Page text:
Survey indicates duck numbers
down, goose stable
Breeding duck populations declined while Canada goose
populations were similar to last year, according to results
from the annual waterfowl surveys by the Minnesota Department
of Natural Resources.
"Numbers were lower than last year for most duck
species in the state, in part due to the early spring
this year," said Jeff Lawrence, wetland wildlife
populations and research group leader for the DNR. "Last
year, there were many ducks counted in Minnesota that
were still moving north during our May survey. The late
spring had delayed migration."
Each year in May, a DNR waterfowl biologist and conservation
officer pilot use a low-flying airplane to count waterfowl
and wetlands along set routes. To correct for birds missed
by the air crew, a U.S. Fish and Wildlife Service ground
crew counts waterfowl along a portion of the routes. The
survey was designed to estimate breeding duck numbers
in the 40 percent of Minnesota that includes much of the
best duck breeding habitat.
The mallard breeding population in Minnesota this spring
was estimated at 281,000, which is 23 percent less than
last year. "This was the first year since 1991 that
mallard populations in Minnesota have been below 300,000,
but populations remain 29 percent above the average since
the current waterfowl survey began in 1968," said
May pond numbers were down four percent from last year
and down 12 percent from the 10-year average. "Overall,
while we expected lower duck populations this year, the
magnitude of the decline was greater than expected, especially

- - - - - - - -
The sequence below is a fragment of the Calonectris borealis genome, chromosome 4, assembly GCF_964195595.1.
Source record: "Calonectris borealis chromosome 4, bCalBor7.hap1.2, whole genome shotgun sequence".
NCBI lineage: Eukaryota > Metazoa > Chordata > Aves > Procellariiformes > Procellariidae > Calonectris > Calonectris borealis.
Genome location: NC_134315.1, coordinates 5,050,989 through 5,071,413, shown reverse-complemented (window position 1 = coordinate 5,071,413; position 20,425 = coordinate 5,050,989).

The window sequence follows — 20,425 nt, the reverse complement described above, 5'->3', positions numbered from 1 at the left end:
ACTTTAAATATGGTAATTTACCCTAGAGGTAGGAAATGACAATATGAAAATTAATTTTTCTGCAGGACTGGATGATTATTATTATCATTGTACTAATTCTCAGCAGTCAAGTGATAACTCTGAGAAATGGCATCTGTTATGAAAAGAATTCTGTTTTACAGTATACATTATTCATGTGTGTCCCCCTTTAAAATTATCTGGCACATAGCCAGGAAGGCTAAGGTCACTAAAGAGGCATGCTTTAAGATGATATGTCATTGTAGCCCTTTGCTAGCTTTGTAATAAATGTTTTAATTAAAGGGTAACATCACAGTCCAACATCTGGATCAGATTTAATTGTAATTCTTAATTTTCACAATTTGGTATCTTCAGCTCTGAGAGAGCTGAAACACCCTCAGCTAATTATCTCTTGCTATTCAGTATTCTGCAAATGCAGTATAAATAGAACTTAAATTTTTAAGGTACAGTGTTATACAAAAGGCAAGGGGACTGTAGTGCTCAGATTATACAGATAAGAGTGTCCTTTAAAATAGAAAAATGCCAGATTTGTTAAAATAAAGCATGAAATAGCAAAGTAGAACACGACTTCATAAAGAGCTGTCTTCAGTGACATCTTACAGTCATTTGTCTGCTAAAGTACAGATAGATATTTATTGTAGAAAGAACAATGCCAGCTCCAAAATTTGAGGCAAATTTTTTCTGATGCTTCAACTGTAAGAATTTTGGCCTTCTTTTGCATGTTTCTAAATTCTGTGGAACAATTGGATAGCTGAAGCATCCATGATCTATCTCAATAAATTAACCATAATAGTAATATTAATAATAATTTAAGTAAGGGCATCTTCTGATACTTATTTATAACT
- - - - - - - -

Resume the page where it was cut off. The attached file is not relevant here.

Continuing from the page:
given that pond counts were similar to the previous year,"
Blue-winged teal numbers decreased 55 percent from last
year's near-record high numbers and were 15 percent below
the long-term average. "The decline to 193,000 was
not unexpected," Lawrence said. "We know that
many of the blue-winged teal in the state last year were
also late migrants."
However, this year's count was higher than the five years
prior to last year's high count.
Combined populations of other ducks, such as wood ducks
and ring-necked ducks, decreased 34 percent to 248,000
but remained 44 percent above the long-term average.
This was the third year that the DNR conducted a helicopter
survey of nesting Canada geese in April and early May.
The estimate of 304,000 geese was slightly lower than
last year's 335,000, but still exceeded statewide population
objectives, according to Steve Maxson, goose specialist
for the DNR.
"Conditions were dry throughout most of the state
during late April and early May when we flew the survey,
and geese were shifting to the better habitats,"
A DNR biologist and helicopter pilot count Canada geese
on 150 quarter-section (160-acre) plots randomly located
in Minnesota's three broad ecoregions: prairie, transition,
The number of breeding waterfowl in Minnesota is estimated
each year as part of an annual inventory of North American
"Data on breeding duck populations from Canada and
other states is not yet available, but preliminary reports
suggest generally good conditions in the Dakotas, and
much better conditions and duck numbers in prairie Canada
than we have seen in the past few years," Lawrence
Mallard population estimates from Minnesota will be combined
with estimates from other North American breeding areas,
along with a measure of habitat conditions, to determine
duck season length and bag limits for the fall.